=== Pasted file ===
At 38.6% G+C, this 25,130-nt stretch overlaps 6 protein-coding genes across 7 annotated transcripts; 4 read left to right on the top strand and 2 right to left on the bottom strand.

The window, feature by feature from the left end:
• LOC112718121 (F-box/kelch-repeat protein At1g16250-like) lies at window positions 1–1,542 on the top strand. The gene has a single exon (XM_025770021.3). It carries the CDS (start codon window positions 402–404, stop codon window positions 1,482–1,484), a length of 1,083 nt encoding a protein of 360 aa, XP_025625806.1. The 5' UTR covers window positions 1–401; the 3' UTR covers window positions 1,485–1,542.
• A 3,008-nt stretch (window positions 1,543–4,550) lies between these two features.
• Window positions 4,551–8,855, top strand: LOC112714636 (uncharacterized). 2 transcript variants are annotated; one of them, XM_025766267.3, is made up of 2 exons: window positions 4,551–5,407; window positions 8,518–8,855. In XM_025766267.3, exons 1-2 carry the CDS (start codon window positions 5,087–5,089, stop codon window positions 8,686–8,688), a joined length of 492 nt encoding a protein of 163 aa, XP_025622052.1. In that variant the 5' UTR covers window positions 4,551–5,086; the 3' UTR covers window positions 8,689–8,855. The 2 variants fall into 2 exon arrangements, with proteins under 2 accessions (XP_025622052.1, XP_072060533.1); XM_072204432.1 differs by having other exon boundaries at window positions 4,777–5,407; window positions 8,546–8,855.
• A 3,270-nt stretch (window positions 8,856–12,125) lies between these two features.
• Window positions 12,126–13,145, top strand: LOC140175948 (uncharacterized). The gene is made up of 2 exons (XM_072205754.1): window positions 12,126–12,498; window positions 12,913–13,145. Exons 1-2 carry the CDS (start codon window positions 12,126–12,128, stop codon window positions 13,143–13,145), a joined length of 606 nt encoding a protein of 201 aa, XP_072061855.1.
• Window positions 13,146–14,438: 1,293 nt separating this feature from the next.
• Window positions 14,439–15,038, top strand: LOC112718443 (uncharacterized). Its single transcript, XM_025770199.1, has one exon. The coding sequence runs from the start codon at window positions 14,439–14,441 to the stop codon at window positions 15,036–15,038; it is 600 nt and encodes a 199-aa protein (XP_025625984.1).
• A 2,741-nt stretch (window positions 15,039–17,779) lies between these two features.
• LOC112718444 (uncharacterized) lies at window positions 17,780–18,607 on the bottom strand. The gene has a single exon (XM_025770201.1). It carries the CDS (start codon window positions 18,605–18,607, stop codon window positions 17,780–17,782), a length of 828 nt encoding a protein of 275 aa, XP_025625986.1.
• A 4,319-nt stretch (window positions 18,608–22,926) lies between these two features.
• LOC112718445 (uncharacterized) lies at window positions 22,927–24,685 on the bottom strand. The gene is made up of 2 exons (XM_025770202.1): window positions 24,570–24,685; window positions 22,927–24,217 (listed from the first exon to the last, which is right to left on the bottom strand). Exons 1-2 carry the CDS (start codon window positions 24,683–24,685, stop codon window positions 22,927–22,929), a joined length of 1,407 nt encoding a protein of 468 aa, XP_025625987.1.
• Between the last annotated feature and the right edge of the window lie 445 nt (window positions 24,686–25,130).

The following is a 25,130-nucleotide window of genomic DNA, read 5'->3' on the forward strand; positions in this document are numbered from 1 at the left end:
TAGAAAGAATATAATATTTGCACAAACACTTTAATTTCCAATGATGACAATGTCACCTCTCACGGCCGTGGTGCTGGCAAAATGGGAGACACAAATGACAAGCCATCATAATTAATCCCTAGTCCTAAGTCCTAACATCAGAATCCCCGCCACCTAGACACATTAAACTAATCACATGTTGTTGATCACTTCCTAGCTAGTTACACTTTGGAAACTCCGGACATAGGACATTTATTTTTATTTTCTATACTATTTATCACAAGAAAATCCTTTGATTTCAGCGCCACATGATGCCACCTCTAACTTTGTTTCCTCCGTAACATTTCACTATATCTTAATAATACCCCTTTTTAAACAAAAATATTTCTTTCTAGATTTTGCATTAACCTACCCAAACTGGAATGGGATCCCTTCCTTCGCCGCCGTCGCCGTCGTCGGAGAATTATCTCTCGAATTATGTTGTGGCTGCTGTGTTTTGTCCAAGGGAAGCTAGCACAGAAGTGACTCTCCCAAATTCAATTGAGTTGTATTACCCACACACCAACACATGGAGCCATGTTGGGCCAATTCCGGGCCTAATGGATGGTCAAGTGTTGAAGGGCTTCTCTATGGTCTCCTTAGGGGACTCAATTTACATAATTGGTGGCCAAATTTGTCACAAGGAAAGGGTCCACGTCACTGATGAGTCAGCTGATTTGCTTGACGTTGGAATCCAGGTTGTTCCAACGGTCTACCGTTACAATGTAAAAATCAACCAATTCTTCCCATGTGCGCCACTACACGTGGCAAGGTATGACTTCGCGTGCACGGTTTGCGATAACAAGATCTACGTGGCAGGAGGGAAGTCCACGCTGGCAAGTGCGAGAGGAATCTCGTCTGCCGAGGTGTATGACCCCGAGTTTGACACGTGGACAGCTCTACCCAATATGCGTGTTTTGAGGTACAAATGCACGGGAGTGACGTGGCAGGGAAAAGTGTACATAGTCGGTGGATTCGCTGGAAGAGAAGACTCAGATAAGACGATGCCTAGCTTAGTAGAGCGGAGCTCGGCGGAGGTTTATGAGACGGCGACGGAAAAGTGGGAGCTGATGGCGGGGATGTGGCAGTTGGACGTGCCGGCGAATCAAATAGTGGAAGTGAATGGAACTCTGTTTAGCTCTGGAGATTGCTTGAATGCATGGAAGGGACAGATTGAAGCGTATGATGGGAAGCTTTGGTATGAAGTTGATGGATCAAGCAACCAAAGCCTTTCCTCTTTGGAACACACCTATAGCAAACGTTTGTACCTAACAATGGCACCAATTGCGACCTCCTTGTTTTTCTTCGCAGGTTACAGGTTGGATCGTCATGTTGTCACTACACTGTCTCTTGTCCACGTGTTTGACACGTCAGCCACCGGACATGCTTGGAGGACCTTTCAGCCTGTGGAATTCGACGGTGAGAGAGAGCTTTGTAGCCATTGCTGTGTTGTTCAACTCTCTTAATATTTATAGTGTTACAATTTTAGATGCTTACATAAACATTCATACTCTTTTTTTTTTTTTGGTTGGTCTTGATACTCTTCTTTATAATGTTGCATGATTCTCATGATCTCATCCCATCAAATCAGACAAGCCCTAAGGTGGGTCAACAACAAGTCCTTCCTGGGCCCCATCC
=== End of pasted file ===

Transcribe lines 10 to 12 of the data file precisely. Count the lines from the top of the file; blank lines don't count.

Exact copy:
• A 2,741-nt stretch (window positions 15,039–17,779) lies between these two features.
• LOC112718444 (uncharacterized) lies at window positions 17,780–18,607 on the bottom strand. The gene has a single exon (XM_025770201.1). It carries the CDS (start codon window positions 18,605–18,607, stop codon window positions 17,780–17,782), a length of 828 nt encoding a protein of 275 aa, XP_025625986.1.
• A 4,319-nt stretch (window positions 18,608–22,926) lies between these two features.